This is indeed a banner day.
Not only is this the three-hundredth post on Sometimes I'm Actually Coherent* (woohoo!), but my lovely bride has done two--count 'em, two--posts tonight. Now, occasionally I'll do two when I'm trying to make up my self-imposed quota. Tonya, on the other hand, is more sensible and only blogs when she thinks she has something worthwhile to say.
So, tonight I'm the proud husband of a woman who has two worthwhile things to say.
First, there's Teaching to the Test. She and I tend to be a bit down on the whole test-taking business. Yes, some kind of objective evaluation is needed in a traditional classroom setting to indicate (to the teachers, students, parents, and schools) how well the students are doing--and for that matter, how well the schools are doing, too. But in a one-on-one learning environment, most tests lose a great deal of their utility--most testing can be dispensed with.
However, there still occasionally are those circumstances where the kids will be evaluated by outsiders, and they need to prepare for those evaluations. Now, the Pillowfight Fairy isn't studying for the SAT or anything. Not for another year or so, anyway. ;-) But our church does have a game-show-format "Bible Challenge" once a year, and the Fairy wants to clean up. So, we've obtained the official list of questions (yes, it's that kind of game-show-format), and we're doing the kill-and-drill thing on them. We're not to keen on this, but the Fairy really wants that trophy, so she's motivated to learn.
Charlotte Mason would be appalled.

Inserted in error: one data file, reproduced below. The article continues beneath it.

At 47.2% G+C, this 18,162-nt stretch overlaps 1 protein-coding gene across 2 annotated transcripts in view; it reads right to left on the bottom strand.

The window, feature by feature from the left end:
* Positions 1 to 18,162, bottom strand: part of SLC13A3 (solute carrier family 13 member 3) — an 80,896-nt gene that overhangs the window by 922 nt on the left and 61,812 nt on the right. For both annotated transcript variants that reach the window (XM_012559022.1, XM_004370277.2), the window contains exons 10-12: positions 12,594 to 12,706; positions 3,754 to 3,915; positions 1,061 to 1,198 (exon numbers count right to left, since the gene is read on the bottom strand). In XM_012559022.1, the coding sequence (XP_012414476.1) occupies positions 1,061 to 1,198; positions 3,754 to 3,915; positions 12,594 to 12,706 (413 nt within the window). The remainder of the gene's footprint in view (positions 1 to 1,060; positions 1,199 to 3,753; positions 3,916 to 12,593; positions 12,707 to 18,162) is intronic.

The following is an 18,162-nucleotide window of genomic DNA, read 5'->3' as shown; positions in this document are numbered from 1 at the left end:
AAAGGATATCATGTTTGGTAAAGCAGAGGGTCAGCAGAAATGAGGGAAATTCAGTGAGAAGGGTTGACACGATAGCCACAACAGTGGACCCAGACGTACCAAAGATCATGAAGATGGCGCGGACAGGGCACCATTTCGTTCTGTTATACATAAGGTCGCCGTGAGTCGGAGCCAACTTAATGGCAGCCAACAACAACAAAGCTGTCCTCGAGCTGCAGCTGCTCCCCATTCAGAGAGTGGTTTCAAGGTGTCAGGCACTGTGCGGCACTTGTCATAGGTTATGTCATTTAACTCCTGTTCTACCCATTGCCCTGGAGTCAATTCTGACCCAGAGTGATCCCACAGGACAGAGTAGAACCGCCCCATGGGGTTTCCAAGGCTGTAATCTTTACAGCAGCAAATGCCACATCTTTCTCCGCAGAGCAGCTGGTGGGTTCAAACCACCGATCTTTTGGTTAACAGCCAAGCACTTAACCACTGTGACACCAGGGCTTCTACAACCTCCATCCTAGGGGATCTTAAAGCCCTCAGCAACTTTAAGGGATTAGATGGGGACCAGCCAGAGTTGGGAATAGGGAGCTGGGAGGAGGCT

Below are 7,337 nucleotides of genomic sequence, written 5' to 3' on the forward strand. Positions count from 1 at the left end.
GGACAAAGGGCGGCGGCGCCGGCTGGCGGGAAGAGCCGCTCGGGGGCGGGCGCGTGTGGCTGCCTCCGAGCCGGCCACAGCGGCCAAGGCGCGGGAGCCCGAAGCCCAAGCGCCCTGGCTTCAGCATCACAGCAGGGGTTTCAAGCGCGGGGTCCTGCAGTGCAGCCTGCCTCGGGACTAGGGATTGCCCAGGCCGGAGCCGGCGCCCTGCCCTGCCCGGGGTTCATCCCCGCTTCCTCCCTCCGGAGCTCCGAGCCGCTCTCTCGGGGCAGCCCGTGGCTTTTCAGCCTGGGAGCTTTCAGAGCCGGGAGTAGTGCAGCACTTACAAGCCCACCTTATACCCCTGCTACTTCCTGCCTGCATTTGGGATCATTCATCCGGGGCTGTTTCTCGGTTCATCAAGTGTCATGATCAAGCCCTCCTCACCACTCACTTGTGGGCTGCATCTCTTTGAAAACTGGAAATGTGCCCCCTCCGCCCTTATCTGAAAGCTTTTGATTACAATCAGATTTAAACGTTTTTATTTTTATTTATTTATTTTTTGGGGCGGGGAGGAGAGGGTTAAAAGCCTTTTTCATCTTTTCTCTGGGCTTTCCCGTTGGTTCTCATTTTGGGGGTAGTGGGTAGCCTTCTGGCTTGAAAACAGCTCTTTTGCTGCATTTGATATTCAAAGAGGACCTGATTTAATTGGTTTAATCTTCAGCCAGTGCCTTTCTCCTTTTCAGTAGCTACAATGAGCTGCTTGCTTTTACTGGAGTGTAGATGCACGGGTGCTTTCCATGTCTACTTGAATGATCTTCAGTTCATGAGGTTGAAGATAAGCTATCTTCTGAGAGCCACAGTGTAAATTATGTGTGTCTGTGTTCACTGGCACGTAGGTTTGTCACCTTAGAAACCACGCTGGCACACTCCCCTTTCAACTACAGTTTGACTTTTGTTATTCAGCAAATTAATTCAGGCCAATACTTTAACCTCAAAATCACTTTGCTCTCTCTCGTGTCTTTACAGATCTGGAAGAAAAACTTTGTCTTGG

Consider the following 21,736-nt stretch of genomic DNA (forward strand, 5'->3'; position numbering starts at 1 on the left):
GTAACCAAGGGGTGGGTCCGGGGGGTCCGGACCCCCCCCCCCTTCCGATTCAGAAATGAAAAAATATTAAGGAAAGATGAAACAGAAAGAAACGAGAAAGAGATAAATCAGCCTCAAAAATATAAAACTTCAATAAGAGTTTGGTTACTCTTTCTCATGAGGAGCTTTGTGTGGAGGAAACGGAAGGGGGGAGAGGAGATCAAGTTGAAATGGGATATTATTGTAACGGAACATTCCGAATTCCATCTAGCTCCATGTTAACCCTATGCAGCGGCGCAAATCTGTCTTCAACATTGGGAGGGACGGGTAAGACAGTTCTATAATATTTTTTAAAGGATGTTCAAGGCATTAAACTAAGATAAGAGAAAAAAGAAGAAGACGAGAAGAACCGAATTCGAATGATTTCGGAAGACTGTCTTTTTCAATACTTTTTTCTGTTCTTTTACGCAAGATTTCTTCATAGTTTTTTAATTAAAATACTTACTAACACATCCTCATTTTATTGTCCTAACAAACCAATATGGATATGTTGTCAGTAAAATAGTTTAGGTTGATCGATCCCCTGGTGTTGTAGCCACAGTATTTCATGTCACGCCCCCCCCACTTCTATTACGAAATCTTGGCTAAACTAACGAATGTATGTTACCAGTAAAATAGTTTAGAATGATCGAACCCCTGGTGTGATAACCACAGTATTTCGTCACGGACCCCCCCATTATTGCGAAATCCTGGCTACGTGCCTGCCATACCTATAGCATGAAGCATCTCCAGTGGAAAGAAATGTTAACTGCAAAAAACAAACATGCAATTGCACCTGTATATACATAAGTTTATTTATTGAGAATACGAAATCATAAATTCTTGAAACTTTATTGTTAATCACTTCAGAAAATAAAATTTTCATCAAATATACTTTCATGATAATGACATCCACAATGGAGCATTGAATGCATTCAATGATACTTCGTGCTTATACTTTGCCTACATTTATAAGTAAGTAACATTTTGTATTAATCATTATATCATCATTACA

Anyway, Tonya then wrote the post When Should the School Year Start? Turns out, academic years are highly artificial constructs, much like all those tests: they have use in institutions where you have to teach a whole lot of kids at the same time, but the utility tends to go way down in one-on-one settings. This is especially true when the parents are making an effort at an age-integrated lifestyle, one in which kids aren't separated from adults or from kids of other age ranges. Nevertheless, it is necessary to be able to answer the question, "What grade is your kid in?" in a single sentence, without having to give four minutes worth of additional qualifications. (It's a little like trying to fill out a form when you don't have a middle name or initial. You often still have to put something in that spot, or the computer reading the form will choke.) Anyway, Tonya takes a crack at answering the question of what artificial date we should use when describing which artificial grade our flesh-and-blood kid belongs in.
Check it out. Show her some love.
*Ok. The sidebar is only showing 297. But blogger said this is my 300th. What gives? Unsure....